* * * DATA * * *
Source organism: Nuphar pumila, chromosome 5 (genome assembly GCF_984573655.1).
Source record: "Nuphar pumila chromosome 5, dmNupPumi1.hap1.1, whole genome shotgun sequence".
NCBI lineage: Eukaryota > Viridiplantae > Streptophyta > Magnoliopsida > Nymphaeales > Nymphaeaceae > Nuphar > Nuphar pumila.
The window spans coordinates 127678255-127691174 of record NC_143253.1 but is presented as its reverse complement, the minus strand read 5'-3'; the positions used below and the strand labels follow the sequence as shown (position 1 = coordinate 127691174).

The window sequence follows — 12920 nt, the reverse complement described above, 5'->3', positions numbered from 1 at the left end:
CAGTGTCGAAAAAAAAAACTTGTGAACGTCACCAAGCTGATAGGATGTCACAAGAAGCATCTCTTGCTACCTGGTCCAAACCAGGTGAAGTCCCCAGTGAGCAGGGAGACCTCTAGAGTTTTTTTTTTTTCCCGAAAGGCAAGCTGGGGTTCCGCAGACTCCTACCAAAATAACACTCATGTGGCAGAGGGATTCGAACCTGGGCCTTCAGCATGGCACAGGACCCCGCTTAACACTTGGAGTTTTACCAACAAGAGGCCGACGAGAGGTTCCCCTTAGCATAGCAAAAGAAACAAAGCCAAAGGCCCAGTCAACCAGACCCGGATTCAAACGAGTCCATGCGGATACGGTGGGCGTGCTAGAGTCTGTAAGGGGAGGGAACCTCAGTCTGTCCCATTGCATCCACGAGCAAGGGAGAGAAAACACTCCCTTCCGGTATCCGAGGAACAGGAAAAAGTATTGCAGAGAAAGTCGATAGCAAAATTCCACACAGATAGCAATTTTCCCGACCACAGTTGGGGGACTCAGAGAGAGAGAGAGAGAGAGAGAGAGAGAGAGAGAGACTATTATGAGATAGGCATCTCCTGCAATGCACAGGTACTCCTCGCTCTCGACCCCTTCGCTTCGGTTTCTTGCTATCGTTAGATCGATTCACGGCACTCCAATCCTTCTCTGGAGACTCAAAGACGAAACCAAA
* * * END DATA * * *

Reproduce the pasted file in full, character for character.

Source organism: Nuphar pumila, chromosome 5 (genome assembly GCF_984573655.1).
Source record: "Nuphar pumila chromosome 5, dmNupPumi1.hap1.1, whole genome shotgun sequence".
NCBI lineage: Eukaryota > Viridiplantae > Streptophyta > Magnoliopsida > Nymphaeales > Nymphaeaceae > Nuphar > Nuphar pumila.
The window spans coordinates 127678255-127691174 of record NC_143253.1 but is presented as its reverse complement, the minus strand read 5'-3'; the positions used below and the strand labels follow the sequence as shown (position 1 = coordinate 127691174).

The window sequence follows — 12920 nt, the reverse complement described above, 5'->3', positions numbered from 1 at the left end:
CAGTGTCGAAAAAAAAAACTTGTGAACGTCACCAAGCTGATAGGATGTCACAAGAAGCATCTCTTGCTACCTGGTCCAAACCAGGTGAAGTCCCCAGTGAGCAGGGAGACCTCTAGAGTTTTTTTTTTTTCCCGAAAGGCAAGCTGGGGTTCCGCAGACTCCTACCAAAATAACACTCATGTGGCAGAGGGATTCGAACCTGGGCCTTCAGCATGGCACAGGACCCCGCTTAACACTTGGAGTTTTACCAACAAGAGGCCGACGAGAGGTTCCCCTTAGCATAGCAAAAGAAACAAAGCCAAAGGCCCAGTCAACCAGACCCGGATTCAAACGAGTCCATGCGGATACGGTGGGCGTGCTAGAGTCTGTAAGGGGAGGGAACCTCAGTCTGTCCCATTGCATCCACGAGCAAGGGAGAGAAAACACTCCCTTCCGGTATCCGAGGAACAGGAAAAAGTATTGCAGAGAAAGTCGATAGCAAAATTCCACACAGATAGCAATTTTCCCGACCACAGTTGGGGGACTCAGAGAGAGAGAGAGAGAGAGAGAGAGAGAGAGAGAGACTATTATGAGATAGGCATCTCCTGCAATGCACAGGTACTCCTCGCTCTCGACCCCTTCGCTTCGGTTTCTTGCTATCGTTAGATCGATTCACGGCACTCCAATCCTTCTCTGGAGACTCAAAGACGAAACCAAA